The stylish wife of former NRL star Michael Gordon – once considered one of the game’s cleanest role models – stood by her man as he appeared in court on drugs charges.
Tess Gordon, looking glamorous in a chocolate-coloured pantsuit, accompanied her husband as he arrived at Tweed Heads Local Court on Thursday morning to fight two drugs supply charges.
Gordon, who played for the Panthers, Sharks, Eels, Roosters and the Gold Coast Titans before his retirement in 2019, was dressed in a blue suit and tie while carrying a black-and-white umbrella that he used mostly to shield his wife from torrential rain.
The ex-NRL flyer looked as fit as when he played either as a fullback or winger.
The former Blues Origin player was arrested in November 2020 in connection with a syndicate that was alleged to have distributed illicit drugs such as MDMA and cocaine across the NSW and Queensland border.
Former NRL star Michael Gordon, once considered one of the game’s cleanest role models, arriving at Tweed Heads courthouse on drugs charges on Thursday morning
Gordon (centre) arrives at court with wife, Tess (left), and defence lawyer, Michael McMillan (right)
The former Blues Origin player was arrested in November 2020 in connection with a syndicate that was alleged to have distributed illicit drugs such as MDMA and cocaine across the NSW and Queensland border
Gordon was ignominiously marched in handcuffs from his house in Casuarina, northern NSW, during the arrest.
He was subsequently stood down by the Titans from his role as a specialist coach with the team.
Six other people were also arrested and charged as part of the alleged syndicate, including professional surfer Tate Robinson.
Police raided Casuarina and Terranora homes, in northern New South Wales, and searched Robina, Burleigh Waters and Miami homes, in Queensland.
Cocaine, MDMA, steroids, more than $60,000 cash, mobile phones and drug paraphernalia were discovered during the raids.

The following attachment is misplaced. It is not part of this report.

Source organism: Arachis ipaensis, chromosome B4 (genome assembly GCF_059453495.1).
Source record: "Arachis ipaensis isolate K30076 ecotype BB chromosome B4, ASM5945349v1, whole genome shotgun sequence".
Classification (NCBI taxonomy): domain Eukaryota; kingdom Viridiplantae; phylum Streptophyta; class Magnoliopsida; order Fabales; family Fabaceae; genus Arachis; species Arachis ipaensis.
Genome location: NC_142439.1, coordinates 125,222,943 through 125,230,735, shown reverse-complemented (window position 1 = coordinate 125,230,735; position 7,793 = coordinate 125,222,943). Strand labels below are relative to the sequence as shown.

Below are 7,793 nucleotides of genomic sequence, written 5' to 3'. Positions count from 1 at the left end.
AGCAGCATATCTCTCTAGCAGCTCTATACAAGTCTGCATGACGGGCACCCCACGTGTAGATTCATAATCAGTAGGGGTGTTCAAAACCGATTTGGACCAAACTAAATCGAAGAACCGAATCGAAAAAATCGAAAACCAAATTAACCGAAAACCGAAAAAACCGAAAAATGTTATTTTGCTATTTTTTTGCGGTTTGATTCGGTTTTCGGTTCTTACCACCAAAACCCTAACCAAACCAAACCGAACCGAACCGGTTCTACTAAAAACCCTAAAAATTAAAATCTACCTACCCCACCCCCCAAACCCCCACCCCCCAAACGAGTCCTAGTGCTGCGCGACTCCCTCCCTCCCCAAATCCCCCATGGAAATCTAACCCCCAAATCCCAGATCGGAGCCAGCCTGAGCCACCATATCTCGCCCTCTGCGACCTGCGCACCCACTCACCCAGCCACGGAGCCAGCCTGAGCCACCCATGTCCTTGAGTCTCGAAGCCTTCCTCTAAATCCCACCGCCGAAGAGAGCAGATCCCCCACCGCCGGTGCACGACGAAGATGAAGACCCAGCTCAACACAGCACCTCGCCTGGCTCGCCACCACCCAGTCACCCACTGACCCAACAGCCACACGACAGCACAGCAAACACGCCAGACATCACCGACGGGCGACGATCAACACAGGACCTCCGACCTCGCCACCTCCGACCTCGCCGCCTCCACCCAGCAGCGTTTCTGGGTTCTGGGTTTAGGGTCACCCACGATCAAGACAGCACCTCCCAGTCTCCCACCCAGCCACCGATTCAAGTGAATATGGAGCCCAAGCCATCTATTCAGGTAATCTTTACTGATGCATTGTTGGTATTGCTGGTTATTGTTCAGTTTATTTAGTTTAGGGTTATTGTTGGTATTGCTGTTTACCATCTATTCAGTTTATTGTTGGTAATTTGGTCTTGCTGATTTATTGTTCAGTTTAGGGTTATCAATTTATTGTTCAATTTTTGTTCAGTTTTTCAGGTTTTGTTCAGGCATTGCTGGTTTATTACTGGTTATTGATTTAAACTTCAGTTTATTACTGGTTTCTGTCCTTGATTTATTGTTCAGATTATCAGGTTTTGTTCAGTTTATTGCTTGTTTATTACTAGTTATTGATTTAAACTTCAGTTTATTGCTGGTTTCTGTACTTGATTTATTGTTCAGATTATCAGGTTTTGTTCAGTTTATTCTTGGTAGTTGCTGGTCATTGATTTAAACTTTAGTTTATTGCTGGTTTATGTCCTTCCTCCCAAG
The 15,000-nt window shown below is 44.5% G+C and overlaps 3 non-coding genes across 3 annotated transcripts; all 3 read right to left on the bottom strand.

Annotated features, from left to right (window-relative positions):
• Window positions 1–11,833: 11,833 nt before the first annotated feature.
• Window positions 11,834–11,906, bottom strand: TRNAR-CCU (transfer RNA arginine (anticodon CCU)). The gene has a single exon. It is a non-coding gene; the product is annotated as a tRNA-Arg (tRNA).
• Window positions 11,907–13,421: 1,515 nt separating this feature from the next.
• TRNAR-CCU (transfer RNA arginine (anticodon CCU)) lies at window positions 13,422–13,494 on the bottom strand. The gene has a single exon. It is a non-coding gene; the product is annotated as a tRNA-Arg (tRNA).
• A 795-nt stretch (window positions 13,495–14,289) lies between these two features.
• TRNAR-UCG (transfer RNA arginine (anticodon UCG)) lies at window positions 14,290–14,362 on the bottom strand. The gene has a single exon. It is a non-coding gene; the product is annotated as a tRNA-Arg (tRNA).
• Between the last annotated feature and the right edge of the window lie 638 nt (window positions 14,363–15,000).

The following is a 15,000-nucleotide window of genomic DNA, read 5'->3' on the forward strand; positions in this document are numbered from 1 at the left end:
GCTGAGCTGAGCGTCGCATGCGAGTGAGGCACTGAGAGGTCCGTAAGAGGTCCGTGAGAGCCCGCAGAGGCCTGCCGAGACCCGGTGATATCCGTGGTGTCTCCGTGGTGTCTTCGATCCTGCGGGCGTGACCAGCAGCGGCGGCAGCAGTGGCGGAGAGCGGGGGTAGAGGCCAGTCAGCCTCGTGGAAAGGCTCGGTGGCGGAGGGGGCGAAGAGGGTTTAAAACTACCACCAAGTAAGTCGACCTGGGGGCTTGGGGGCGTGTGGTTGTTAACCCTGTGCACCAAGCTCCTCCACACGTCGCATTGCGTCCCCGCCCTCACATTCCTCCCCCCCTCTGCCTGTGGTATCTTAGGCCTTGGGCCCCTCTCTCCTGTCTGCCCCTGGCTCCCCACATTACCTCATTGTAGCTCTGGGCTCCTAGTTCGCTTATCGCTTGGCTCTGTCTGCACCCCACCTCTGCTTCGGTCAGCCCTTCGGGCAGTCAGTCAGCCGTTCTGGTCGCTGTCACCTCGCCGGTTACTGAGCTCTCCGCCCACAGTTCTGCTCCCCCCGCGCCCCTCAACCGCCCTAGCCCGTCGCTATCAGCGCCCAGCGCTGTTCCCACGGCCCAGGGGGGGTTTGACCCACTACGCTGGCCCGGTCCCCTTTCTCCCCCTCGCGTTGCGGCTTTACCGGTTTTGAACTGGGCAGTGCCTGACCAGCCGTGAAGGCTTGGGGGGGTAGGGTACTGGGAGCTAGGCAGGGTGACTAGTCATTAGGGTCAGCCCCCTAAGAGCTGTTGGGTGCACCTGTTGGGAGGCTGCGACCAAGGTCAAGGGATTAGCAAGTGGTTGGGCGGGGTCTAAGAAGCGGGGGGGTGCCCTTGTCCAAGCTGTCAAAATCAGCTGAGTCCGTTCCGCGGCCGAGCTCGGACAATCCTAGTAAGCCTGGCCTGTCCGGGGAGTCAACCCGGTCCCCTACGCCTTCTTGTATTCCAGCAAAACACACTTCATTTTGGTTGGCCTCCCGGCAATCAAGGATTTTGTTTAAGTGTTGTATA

The 38-year-old, faces two counts of possessing a prohibited drug and two counts of take part in supplying cocaine. It’s the latter charges he plans to contest.
After waiting all day for the matter to be heard, Magistrate Geoff Dunlevy then adjourned the hearing to Murwillumbah Local Court on January 27, 2022.
Gordon with wife Tess – he was stood down by the Gold Coast Titans from his role as a specialist coach with the team after his arrrest
Gordon is seen above with his young family, above
Gordon played 261 NRL matches over 13 seasons, beginning with the Penrith Panthers in 2006 before moving to the Cronulla Sharks (2013-15), the Parramatta Eels (2016). the Sydney Roosters (2017) and the Gold Coast Titans (2018-19).
A junior who was brought up in Cabarita in northern NSW close to the Queensland border, Gordon played one State of Origin game for the Blues in 2010.
It was widely considered Gordon would have played Origin again in 2011 but for a knee injury that put him out of the game for the season.
Known for his blistering pace – his nickname is, predictably, ‘Flash’ – and ability to beat defence returning the ball from the fullback position, Gordon was considered one of the game’s cleanskins.
A family man who has two children, with wife Tess, Gordon’s arrest took the game by surprise.
In December 2020, Gordon’s lawyer Michael McMillan described his client as ‘a little fish’ caught up ‘on the periphery’ of the syndicate.
Gordon played one State of Origin game for the NSW Blues in 2010
He said Gordon was ‘truly a man of character’ who had admitted to doing something wrong.
‘I think it’s just a really a sporadic one-off type activity, just unlucky to be caught up in the net at the time,’ Mr McMillan said in relation to the possession charge.
In 2019 Gordon had been nominated for the NRL’s Ken Stephen Medal, which recognises an NRL player’s off-field contributions to the community each year.
Gordon was nominated for his contributions to his local Cabarita community where he regularly volunteered to help with junior sporting programs and school visits.
‘I’m obviously proud about it and footy players do a lot of great stuff in the community,’ Gordon said when he was nominated.
‘I still remember when I was a little kid running onto Tweed Heads when King Wally [Lewis] was captain-coach and the buzz you’d get just from seeing rugby league players.’